Pleomorphic subtype of epithelioid MPM showed higher SUVmax than epithelioid non-pleomorphic subtype and was similar to non-epithelioid histology. Preoperative SUVmax on FDG-PET in epithelioid MPM can indicate patients with pleomorphic subtype with poor prognosis, supporting their reclassification as non-epithelioid.
PMCID: PMC3691682  PMID: 22617244
Mesothelioma; Pleural neoplasm; Positron emission tomography; Pleomorphic
19.  Local therapy with continued EGFR tyrosine kinase inhibitor therapy as a treatment strategy in EGFR mutant advanced lung cancers that have developed acquired resistance to EGFR tyrosine kinase inhibitors 
Development of acquired resistance limits the utility of epidermal growth factor receptor (EGFR) tyrosine kinase inhibitors (TKI) for the treatment of EGFR mutant lung cancers. There are no accepted, targeted therapies for use after acquired resistance develops. Metastasectomy is used in other cancers to manage oligometastatic disease. We hypothesized that local therapy is associated with improved outcomes in patients EGFR mutant lung cancers with acquired resistance to EGFR TKI.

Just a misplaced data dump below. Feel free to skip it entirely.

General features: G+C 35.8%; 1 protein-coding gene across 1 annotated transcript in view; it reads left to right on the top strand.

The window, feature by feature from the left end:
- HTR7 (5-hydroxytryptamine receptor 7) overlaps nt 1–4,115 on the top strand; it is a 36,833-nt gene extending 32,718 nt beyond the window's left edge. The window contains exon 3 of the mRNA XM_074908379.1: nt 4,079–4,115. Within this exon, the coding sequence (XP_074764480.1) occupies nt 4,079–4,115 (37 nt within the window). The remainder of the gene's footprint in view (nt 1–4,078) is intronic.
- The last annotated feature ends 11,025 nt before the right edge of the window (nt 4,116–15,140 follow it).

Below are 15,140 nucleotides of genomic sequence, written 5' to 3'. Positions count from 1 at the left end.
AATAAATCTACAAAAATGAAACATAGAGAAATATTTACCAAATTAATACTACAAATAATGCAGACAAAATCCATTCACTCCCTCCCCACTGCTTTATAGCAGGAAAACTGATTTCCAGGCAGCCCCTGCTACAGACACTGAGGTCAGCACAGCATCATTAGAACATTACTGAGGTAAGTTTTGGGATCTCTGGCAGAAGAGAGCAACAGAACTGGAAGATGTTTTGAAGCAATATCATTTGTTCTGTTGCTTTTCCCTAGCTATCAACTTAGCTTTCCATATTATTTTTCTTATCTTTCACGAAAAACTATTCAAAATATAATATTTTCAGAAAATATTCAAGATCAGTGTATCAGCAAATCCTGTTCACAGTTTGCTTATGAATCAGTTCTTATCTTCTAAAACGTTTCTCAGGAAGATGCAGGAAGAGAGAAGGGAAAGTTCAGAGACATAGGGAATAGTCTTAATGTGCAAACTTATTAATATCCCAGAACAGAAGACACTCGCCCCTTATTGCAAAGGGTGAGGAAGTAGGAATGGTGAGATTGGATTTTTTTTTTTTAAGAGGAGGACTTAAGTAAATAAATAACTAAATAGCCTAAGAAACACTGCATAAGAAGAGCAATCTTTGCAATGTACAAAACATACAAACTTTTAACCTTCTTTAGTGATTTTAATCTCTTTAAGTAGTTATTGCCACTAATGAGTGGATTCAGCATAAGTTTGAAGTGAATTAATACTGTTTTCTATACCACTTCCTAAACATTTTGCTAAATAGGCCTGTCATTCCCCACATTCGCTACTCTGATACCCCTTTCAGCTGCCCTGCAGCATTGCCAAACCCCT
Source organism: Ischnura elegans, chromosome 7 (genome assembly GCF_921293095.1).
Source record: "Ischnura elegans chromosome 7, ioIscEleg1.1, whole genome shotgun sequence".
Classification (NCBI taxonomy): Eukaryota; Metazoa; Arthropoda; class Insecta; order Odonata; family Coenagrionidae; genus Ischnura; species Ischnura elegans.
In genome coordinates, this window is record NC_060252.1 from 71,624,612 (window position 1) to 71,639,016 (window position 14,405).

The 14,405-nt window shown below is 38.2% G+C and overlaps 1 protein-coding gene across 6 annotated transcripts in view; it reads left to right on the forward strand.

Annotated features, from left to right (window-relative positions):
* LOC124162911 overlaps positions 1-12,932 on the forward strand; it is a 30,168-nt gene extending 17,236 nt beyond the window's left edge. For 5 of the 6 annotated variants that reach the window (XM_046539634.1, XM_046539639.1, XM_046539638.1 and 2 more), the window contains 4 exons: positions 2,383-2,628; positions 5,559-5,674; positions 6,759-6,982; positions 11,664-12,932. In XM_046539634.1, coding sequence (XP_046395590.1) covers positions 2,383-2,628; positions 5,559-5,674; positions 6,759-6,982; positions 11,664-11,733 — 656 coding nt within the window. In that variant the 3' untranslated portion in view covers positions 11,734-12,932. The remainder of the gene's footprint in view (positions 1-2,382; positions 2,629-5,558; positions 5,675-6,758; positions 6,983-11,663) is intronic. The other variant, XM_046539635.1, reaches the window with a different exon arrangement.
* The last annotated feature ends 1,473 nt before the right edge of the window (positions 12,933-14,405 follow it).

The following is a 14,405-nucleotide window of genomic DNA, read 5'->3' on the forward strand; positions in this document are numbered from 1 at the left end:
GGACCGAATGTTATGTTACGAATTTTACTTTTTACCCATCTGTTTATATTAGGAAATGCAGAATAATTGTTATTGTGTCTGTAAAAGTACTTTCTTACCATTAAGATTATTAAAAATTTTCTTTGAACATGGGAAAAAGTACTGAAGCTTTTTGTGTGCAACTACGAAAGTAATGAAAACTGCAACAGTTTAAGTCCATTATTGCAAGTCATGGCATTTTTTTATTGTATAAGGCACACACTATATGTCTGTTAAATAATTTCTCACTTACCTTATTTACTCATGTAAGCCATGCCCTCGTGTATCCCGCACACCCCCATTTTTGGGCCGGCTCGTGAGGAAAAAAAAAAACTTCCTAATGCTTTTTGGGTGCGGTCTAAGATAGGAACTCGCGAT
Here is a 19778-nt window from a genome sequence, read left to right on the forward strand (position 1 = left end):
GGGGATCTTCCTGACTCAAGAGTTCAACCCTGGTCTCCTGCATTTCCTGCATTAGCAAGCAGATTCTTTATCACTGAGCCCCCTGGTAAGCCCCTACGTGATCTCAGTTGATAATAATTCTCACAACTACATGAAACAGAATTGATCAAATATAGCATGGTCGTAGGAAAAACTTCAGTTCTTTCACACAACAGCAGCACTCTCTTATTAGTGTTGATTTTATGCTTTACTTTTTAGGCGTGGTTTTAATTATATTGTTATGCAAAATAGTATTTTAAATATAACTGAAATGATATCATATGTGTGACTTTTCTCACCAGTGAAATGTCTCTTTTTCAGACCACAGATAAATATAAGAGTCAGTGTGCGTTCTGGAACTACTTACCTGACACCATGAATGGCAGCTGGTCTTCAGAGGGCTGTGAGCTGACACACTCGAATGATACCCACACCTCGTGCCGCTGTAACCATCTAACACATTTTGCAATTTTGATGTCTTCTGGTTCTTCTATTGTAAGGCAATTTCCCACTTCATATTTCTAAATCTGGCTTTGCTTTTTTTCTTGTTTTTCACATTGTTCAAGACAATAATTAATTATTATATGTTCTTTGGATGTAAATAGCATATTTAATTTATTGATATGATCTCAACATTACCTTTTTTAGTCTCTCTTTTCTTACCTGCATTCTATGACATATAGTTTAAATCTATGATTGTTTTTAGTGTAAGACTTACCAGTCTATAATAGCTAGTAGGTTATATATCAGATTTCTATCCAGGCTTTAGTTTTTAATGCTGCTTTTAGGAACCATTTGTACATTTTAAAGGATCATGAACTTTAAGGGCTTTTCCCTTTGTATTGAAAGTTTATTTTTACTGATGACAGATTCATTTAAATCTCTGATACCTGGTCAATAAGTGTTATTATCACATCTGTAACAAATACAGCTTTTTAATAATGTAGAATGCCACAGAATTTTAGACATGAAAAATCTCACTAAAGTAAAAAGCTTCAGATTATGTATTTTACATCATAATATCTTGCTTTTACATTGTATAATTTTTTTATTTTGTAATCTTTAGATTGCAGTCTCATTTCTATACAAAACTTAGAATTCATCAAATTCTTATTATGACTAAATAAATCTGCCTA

Patients who received non-CNS local therapy were identified by a review of data from a prospective biopsy protocol for patients with EGFR-mutant lung cancers with acquired resistance to EGFR TKI therapy and other institutional biospecimen registry protocols.
Eighteen patients were identified that received elective local therapy (surgical resection, radiofrequency ablation or radiation). Local therapy was well-tolerated, with 85% of patients restarting TKI therapy within one month of local therapy. The median time to progression after local therapy was 10 months (95% Confidence interval [CI]: 2 to 27 months). The median time until a subsequent change in systemic therapy was 22 months (95% CI: 6 to 30 months). The median overall survival from local therapy was 41 months (95% CI: 26 to not reached).